Trump fires Defense Secretary Mark Esper in a tweet

Trump fires Defense Secretary Mark Esper in a tweet | 11/09/2020

President Trump announced the ouster of Defense Secretary Mark T. Esper on Monday, marking the exit of Trump’s fourth Pentagon chief and naming a senior intelligence official to take his place.


“Mark Esper has been terminated. I would like to thank him for his service,” the president said on Twitter.


Trump said that Christopher Miller, head of the National Counterterrorism Center, would immediately become acting defense secretary. “Chris will do a GREAT job!” Trump said.


Esper’s firing, expected since at least June but announced suddenly as Trump continues to contest the results of the presidential election, plunges the Pentagon into another period of leadership upheaval as military officials seek to reorient the military toward threats emanating from Asia and navigate political tensions at home.


Esper, an Army veteran and former weapons lobbyist who also worked on Capitol Hill, has been mostly aligned with his commander in chief on major foreign policy issues, but clashed with Trump over the president’s steps to draw the military into partisan politics.


Chief among those was a dust-up in June, when Trump demanded that thousands of troops be dispatched on the streets of Washington amid protests over the police killing of George Floyd.

Trump threatened to invoke the Insurrection Act to active-duty service members, but Esper and Gen. Mark A. Milley, chairman of the Joint Chiefs of Staff, pushed against it, concerned that it would look like martial law.


Esper presided over the military’s response to the covid-19 pandemic and, following last summer’s protests, sought to take steps to address its legacy of racial and gender discrimination. In July, the defense secretary issued a de facto ban on the display of the Confederate battle flag on military bases and stated openness to renaming Army posts that recognize Confederate officers who fought to preserve slavery. Trump angrily tweeted that he would not allow bases to be renamed did not overturn the ban.

Esper took over amid upheaval in 2019, after then-acting Defense Secretary Patrick Shanahan abruptly resigned in the midst of preparations for his confirmation hearing. Shanahan served in an acting capacity for six months after his predecessor, retired Gen. Jim Mattis, resigned over disputes with Trump about military alliances and other matters. Richard V. Spencer, the then-Navy secretary, served as acting defense secretary for a week while Esper underwent Senate confirmation.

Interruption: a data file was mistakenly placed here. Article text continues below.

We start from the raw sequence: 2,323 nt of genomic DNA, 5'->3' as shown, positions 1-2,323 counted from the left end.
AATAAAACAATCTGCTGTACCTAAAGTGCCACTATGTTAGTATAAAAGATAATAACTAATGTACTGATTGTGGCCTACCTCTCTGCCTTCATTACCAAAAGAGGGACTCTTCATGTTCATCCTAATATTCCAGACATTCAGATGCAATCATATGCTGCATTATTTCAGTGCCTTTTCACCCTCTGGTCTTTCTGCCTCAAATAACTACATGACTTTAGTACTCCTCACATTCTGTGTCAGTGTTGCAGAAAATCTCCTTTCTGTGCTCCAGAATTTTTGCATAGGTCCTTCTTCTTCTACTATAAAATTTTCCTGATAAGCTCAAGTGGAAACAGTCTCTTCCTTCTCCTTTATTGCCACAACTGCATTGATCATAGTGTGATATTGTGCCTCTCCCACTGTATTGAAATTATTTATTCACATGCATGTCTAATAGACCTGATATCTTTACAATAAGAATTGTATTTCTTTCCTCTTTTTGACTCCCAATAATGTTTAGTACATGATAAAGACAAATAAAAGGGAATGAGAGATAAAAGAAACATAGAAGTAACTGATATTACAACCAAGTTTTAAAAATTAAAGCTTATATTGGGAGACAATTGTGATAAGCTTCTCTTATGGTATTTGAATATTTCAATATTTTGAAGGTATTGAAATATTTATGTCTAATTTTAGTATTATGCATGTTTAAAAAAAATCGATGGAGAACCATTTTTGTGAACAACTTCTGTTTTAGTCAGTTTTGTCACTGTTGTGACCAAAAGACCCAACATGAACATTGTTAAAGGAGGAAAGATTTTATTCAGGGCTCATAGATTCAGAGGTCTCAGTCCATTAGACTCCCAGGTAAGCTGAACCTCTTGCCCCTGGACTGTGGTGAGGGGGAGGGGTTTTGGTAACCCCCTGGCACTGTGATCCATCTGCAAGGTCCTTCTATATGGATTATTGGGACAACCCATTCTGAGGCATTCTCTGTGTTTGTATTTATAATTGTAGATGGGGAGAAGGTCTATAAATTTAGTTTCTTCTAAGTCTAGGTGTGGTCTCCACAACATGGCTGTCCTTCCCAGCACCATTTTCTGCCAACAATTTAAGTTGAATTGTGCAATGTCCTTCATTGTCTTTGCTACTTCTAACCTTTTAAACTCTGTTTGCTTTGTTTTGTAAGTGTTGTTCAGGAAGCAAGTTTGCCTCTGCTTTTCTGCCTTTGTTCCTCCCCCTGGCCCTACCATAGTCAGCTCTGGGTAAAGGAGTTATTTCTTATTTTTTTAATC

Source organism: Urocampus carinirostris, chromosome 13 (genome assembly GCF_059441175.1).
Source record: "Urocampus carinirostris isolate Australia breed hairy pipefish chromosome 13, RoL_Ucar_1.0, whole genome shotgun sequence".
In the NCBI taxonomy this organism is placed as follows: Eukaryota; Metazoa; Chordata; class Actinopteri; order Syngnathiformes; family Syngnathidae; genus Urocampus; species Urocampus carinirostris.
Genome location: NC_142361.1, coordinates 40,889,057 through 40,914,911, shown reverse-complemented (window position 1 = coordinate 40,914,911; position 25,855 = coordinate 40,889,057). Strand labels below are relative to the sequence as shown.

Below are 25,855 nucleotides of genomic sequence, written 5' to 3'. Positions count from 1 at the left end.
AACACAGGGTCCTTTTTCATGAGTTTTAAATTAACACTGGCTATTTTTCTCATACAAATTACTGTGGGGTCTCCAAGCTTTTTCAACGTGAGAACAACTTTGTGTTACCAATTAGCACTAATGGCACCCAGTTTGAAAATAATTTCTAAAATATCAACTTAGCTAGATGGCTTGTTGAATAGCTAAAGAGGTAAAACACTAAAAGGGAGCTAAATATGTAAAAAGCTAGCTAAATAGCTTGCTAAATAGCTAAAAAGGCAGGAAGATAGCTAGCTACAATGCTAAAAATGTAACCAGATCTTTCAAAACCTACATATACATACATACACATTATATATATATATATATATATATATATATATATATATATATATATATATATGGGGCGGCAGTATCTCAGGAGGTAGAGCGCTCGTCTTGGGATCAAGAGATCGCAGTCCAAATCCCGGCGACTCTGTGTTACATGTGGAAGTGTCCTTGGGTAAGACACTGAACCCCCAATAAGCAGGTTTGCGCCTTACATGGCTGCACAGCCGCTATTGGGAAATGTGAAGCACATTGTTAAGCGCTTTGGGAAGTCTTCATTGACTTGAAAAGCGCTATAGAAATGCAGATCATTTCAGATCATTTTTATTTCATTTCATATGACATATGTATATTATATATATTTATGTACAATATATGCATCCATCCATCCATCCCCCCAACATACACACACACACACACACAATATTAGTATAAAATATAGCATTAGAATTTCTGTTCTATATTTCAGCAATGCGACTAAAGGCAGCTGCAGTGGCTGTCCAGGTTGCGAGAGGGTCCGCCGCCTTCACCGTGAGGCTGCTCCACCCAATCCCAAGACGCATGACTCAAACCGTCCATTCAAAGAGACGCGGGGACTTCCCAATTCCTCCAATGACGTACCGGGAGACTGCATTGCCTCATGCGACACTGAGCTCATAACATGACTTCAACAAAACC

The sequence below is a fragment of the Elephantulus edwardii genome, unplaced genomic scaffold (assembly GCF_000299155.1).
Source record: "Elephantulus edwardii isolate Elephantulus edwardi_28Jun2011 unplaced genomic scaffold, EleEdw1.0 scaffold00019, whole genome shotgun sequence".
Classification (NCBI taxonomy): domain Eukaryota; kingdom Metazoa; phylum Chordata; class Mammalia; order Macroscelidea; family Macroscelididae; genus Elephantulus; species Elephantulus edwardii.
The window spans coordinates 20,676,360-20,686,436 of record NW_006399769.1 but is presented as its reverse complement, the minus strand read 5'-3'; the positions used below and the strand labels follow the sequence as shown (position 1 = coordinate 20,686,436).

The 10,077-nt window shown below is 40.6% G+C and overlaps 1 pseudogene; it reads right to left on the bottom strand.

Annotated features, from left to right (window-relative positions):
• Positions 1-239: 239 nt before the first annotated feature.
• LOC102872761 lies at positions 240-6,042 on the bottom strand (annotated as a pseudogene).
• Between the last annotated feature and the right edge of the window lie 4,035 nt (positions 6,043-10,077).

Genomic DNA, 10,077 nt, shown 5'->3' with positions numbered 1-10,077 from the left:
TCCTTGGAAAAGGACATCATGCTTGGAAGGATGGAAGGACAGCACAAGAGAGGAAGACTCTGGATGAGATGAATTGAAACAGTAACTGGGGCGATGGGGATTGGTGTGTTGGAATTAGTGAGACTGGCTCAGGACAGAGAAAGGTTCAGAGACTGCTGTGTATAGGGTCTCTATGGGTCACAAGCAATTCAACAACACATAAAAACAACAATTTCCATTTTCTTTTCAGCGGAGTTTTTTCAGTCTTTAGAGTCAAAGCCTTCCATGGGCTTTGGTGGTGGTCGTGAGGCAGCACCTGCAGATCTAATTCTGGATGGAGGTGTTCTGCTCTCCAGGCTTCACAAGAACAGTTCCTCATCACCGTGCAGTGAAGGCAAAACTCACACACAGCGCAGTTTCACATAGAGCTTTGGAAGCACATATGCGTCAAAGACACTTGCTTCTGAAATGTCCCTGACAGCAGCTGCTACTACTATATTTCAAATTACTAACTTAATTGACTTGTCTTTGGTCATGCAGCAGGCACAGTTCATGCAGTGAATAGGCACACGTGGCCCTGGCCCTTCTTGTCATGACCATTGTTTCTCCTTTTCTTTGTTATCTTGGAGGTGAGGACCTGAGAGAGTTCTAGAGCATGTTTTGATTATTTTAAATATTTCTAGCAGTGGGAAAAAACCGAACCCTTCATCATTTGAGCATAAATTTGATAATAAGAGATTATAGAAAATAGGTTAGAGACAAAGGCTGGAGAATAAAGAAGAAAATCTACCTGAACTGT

Esper, who graduated from West Point in the same class as Secretary of State Mike Pompeo, joined the Trump administration as Army secretary in 2017, Trump’s third nominee for that position after other candidates dropped out.


He has struggled at times to achieve his stated goal of protecting the military from politicization. While he broke with Trump in June over the potential use of active duty troops to help restore order, he referred to U.S. cities as a “battlespace” during the same period, a remark for which he apologized. He also drew criticism for appearing alongside Trump for a photo outside the White House shortly after uniformed personnel forcibly cleared protesters from the area.


Esper has mostly avoided the news media since, curtailing interviews in favor of events at think tanks.


Miller previously served as a senior Pentagon official for special operations matters and also worked on the National Security Council. As an Army officer, he took part in combat operations in Iraq and Afghanistan. He became director of the National Counterterrorism Center in August.

Sources:

Missy Ryan and Dan Lamothe, Washington Post

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